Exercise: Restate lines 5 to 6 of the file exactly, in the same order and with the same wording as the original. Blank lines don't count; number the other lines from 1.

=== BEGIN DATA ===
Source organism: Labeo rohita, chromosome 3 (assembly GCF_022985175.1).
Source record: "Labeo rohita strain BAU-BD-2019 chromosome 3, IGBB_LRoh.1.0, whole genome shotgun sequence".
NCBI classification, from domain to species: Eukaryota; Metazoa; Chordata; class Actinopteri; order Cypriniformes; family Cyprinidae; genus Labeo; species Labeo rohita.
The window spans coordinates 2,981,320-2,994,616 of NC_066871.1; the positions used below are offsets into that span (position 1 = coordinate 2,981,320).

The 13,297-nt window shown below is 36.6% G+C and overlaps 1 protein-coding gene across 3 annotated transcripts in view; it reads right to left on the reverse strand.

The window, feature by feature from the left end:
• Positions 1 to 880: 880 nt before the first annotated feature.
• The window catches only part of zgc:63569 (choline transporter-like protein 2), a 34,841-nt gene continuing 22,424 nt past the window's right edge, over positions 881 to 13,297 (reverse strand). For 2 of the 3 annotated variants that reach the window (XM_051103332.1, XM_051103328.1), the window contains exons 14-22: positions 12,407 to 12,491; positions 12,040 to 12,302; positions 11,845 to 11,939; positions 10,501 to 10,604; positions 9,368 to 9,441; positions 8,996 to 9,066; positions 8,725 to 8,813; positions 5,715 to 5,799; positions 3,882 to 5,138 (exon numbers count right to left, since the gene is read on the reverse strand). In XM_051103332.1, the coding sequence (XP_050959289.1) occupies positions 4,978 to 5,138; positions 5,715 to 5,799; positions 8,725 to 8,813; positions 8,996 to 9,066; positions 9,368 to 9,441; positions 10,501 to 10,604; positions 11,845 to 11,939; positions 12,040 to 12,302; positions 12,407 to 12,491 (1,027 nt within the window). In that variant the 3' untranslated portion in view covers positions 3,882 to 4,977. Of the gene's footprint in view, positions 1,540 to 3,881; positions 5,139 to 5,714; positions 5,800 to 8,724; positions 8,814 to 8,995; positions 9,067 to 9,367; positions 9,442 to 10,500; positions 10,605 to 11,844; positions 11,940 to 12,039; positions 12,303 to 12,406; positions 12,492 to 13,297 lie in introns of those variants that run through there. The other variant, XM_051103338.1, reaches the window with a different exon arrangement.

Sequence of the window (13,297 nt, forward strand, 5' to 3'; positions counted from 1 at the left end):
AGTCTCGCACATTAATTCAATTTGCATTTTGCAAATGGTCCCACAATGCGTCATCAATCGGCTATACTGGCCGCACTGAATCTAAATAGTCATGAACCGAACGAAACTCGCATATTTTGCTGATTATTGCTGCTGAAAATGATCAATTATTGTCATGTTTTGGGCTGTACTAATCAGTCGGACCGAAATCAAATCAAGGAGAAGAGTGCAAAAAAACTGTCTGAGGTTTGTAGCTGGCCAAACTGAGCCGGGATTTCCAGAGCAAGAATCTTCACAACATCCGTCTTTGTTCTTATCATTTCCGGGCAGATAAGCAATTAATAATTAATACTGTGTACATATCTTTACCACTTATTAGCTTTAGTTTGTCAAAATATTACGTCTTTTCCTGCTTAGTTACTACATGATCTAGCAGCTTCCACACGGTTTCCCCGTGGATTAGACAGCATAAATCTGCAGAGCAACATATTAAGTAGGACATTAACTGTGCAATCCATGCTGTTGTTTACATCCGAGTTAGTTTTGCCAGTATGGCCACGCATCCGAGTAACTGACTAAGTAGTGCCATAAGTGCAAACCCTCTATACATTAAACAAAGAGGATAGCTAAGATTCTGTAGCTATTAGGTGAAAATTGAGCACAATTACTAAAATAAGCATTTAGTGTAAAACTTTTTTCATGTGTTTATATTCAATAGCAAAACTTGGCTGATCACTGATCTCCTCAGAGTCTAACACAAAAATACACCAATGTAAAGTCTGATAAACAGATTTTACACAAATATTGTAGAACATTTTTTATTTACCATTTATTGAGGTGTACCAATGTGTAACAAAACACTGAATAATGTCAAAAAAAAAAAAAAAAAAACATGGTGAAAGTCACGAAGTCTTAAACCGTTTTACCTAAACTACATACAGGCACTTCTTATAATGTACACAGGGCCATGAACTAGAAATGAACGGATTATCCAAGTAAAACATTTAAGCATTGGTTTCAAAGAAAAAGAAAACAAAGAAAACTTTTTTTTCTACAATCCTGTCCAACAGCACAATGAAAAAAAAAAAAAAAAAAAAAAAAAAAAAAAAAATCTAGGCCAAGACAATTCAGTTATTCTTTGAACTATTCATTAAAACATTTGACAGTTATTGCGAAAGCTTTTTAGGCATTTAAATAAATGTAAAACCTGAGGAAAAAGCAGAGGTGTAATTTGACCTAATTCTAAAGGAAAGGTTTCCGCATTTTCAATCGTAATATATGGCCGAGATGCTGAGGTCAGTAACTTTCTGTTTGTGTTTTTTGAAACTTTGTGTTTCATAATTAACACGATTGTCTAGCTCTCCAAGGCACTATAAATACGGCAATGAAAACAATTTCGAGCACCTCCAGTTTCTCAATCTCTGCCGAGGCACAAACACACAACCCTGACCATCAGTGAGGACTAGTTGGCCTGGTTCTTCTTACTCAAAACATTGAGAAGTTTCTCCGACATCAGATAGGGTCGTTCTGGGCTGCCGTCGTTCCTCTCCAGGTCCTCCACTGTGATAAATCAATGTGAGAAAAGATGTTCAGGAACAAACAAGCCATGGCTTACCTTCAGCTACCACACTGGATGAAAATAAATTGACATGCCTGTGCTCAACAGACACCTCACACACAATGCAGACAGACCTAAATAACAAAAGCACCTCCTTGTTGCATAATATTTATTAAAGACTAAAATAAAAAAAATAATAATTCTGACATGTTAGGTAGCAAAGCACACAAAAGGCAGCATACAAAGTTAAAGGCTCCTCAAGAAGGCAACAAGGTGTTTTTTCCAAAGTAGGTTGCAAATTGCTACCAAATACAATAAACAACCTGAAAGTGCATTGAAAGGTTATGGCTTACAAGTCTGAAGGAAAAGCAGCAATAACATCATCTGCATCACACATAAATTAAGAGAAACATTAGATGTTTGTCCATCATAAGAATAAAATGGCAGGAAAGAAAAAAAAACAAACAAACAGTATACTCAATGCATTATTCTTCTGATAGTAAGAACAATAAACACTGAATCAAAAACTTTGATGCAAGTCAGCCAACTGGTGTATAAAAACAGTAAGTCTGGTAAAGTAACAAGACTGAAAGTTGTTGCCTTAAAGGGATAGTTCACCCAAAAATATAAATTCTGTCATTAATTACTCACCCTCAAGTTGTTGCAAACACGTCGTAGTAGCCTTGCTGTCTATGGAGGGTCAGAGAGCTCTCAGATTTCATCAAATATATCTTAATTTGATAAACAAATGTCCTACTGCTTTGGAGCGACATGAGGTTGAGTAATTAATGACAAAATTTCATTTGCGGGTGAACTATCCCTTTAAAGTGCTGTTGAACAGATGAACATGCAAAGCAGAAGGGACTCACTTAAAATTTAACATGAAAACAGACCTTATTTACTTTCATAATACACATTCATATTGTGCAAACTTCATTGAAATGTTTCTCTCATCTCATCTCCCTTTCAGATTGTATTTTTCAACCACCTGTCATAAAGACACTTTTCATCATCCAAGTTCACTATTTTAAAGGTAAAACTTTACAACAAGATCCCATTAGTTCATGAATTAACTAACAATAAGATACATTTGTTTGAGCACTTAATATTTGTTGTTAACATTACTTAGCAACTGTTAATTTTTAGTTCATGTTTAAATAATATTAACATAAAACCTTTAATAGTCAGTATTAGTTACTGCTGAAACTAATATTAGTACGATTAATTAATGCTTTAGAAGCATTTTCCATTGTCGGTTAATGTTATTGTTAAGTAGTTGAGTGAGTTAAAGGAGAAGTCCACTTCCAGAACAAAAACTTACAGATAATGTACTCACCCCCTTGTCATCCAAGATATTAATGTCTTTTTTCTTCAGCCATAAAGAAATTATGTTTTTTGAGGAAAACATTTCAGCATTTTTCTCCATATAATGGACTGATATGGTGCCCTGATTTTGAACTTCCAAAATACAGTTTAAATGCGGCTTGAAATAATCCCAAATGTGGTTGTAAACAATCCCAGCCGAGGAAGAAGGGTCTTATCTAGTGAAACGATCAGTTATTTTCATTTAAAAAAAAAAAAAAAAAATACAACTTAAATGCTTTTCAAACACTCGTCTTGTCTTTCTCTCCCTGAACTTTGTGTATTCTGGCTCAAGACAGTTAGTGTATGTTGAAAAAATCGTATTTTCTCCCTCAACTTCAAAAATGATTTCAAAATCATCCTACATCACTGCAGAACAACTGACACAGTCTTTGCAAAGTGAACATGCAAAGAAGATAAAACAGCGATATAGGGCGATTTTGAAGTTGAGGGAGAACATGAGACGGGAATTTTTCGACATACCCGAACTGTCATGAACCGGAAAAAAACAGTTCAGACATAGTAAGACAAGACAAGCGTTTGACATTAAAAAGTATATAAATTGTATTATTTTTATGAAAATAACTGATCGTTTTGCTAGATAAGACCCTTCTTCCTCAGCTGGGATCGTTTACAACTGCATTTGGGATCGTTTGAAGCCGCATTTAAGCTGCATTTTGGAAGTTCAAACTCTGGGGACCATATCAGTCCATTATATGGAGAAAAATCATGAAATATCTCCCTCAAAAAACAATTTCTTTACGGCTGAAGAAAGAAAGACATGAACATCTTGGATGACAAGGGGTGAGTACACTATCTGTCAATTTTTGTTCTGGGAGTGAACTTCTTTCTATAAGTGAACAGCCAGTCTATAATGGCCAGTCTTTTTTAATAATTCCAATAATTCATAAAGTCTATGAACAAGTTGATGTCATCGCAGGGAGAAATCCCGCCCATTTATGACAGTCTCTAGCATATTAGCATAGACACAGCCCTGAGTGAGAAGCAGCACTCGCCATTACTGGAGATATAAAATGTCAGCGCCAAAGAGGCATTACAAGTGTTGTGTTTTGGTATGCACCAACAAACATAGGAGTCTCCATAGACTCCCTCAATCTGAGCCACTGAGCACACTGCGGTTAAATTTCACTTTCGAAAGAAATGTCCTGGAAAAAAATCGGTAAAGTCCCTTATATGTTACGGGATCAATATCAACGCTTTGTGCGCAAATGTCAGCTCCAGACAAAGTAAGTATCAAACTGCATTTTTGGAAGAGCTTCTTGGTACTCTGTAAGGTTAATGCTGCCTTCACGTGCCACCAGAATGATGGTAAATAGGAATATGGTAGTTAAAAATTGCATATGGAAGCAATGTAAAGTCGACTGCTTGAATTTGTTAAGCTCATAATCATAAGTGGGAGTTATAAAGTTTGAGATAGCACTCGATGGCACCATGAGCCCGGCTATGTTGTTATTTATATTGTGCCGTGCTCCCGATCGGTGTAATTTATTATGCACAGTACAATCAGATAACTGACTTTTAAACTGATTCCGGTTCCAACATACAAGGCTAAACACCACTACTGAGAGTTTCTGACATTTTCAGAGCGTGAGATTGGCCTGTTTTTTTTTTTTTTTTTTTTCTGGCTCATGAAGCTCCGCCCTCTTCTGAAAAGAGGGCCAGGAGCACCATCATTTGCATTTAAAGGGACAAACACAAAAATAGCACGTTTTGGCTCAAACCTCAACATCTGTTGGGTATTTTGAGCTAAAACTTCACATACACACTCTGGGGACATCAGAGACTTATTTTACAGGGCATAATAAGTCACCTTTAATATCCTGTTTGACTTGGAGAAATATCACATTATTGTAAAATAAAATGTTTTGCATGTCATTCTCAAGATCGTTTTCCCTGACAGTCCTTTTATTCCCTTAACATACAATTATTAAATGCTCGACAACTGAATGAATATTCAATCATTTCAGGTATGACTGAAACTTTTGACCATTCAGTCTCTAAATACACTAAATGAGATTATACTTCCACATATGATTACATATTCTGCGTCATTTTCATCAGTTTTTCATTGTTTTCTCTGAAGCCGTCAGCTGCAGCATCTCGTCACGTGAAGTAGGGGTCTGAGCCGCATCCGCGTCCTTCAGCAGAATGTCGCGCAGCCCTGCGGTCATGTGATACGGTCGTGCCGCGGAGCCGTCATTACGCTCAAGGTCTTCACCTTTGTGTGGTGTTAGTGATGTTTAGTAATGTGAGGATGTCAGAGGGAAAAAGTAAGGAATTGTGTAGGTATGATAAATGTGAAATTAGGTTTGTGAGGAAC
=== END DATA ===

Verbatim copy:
The 13,297-nt window shown below is 36.6% G+C and overlaps 1 protein-coding gene across 3 annotated transcripts in view; it reads right to left on the reverse strand.

The window, feature by feature from the left end: